mat ward : Intonarumori Building
Intonarumori Building
Exploring the musical philosphy of Italian Futurist Instrument builder Luigi Russolo (1885 - 1947) using reconstructed Intonarumori (noise intoners). Russolo believed noise should be a recognized part of contemporary composition as well as a tool for exploring the spiritual realm.
Reconstructing and performing with Luigi Russolo's Intonarumori
Hobart, Tasmania, Australia
I have been designing and performing with Intonarumori since being asked to curate and compose a tribute to The Futurist Instrument builder Luigi Russolo on the 100th anniversary of the publishing of his manifesto l'arte dei Rumori (the art of noises). Since 2012 I have been working on different designs and modifications to increase volume, pitch range, tone and playability. According to the small amount of written information Russolo left behind his first machines worked via the friction between a string/wire and a rotating cylinder. The string was attached to a drum head which acted as an amplifying/resonating device. The other end of the string was connected to a lever that controlled the pitch of the sound through tightening the tension. The rotating cylinders connected to a crank that turned the cylinder causing it to rub against the wire. The volume was increased by increasing the rotation of the crank. From this elementary design a vast range of different sounds could be achieved through modification of the construction materials. For instance the string/wire could be made of twine or leather or piano wire and the cylinder could be timber or metal or have indentations in it, all of which altered the sound.

The Intonarumori were the weapons Russolo built to lead the attack on the music of the early 20th century as proscribed in his manifesto L’arte dei rumori. But beyond this aesthetic revolution Russolo’s motives (as always) were spiritual. He believed in the power of noise to affect human emotion and that noise could be spiritualised through mediation. He wrote in detail how an orchestra of Intonarumori could create a trance like atmosphere where the raw noise produced by the machines was manipulated via the cracks and cogs it contained to conjour energy that would further intensify the players performance resulting in the opening of portals to other realms. From here communication with spirits could unfold. Before I was aware of Russolo’s esoteric ideas I was struck by the seeming supernatural sounds of these machines, in fact they have an almost sacred quality which is what led me to in depth research of Russolo and his practice. Below are various videos, images and audio links showing where some of the research has taken me. My Intonarumori have been used as solo instruments, as part of live expanded cinema and soundtrack work, combined with more traditional and modern instruments and most recently as the foundation for a trio that explores and expands upon Russolo’s desire to open portals to other dimensions and communicate with the supernatural.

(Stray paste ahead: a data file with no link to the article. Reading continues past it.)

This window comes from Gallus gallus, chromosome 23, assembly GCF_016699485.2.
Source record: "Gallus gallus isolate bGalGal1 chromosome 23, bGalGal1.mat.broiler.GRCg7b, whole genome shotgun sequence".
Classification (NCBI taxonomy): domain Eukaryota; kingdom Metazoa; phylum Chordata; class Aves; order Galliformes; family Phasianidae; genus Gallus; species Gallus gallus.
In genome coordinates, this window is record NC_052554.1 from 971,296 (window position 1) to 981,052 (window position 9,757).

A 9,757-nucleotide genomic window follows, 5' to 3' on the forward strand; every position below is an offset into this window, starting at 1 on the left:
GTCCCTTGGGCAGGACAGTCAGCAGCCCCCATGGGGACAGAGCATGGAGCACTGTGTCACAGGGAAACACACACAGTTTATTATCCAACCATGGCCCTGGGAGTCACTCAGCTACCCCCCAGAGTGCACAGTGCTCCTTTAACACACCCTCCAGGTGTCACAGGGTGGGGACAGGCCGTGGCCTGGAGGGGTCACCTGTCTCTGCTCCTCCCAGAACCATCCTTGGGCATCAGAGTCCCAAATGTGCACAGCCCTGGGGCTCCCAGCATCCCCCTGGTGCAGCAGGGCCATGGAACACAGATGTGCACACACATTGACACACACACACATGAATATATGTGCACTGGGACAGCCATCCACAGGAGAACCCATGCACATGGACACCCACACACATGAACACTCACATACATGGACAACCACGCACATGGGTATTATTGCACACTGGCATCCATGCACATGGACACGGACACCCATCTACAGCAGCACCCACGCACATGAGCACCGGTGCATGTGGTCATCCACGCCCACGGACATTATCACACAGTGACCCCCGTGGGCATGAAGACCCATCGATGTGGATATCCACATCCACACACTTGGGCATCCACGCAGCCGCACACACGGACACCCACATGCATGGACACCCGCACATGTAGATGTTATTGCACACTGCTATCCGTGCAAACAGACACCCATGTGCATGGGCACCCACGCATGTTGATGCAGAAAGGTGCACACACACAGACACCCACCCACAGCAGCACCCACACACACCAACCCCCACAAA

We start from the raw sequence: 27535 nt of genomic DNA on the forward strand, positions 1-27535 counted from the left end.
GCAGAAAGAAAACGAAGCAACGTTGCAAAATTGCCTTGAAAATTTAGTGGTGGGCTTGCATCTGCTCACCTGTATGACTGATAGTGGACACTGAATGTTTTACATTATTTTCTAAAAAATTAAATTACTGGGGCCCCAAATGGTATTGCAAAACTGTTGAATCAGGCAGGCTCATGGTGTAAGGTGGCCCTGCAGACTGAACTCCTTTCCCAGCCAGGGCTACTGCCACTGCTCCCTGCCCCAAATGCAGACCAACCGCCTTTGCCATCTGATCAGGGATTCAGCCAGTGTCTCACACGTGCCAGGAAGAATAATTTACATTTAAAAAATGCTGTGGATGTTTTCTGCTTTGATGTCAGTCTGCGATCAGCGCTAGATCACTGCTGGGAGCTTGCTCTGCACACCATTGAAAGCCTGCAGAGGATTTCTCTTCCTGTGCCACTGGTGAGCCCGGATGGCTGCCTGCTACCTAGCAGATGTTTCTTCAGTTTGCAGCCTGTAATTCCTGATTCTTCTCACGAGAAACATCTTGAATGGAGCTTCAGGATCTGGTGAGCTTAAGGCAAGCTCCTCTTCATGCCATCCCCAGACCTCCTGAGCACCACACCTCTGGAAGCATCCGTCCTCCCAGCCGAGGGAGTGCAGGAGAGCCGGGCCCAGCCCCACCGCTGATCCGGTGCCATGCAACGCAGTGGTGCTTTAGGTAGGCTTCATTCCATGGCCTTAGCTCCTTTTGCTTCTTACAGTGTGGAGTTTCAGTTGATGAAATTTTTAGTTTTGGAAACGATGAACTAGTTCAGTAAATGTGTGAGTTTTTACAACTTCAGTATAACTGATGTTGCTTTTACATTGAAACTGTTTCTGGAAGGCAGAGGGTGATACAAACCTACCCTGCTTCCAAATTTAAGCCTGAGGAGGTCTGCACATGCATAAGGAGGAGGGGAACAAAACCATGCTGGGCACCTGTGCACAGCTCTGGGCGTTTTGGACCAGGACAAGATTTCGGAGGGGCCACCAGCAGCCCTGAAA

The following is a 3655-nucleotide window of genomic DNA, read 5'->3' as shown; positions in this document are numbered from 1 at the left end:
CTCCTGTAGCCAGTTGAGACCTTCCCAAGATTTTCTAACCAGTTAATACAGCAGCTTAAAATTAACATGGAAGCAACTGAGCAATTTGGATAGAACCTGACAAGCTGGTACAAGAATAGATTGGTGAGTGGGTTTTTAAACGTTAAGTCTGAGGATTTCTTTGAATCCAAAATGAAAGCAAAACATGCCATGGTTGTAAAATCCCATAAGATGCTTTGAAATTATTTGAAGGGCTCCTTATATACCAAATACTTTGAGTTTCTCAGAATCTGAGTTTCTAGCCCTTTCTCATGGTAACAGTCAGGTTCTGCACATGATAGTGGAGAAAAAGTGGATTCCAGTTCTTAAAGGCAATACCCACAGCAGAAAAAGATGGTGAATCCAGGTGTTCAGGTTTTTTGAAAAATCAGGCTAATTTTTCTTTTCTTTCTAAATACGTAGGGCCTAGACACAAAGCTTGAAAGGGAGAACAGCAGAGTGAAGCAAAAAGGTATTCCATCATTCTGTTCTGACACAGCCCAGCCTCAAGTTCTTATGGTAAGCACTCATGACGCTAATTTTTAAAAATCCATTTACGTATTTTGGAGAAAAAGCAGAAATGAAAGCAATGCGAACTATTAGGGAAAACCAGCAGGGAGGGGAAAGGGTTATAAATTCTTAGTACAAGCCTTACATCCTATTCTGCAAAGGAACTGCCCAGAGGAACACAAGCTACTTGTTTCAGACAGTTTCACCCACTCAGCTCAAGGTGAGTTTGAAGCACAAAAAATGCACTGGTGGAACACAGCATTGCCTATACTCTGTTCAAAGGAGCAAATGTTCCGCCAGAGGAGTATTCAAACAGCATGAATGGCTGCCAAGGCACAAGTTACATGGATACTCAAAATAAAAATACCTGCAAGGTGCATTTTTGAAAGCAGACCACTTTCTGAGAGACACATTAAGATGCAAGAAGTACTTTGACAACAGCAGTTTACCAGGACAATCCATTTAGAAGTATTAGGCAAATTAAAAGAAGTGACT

Side Story
Intonarumori (noise-intoner) - a brief history

The Intonarumori are instruments designed by the Futurist artist Luigi Russolo in 1913. He built them with idea that modern music needed to reflect the sounds of the modern world, and the orchestra of the early 20th century seemed woefully behind the times having barely changed for decades. Russolo thought it lacked the timbre of industrialisation and the nuanced tonal range that could be heard in the cities of the new century. He devised a chart of noises he thought should be used to produce music that reflected the modern age and then built instruments to make the required sounds.  Russolo toured his orchestra of Intonarumori through Italy, often to hostile and violent crowds, as part of the Futurists mission to overturn the existing conservative culture of Italy. He also travelled across Europe and gained particular interest in London.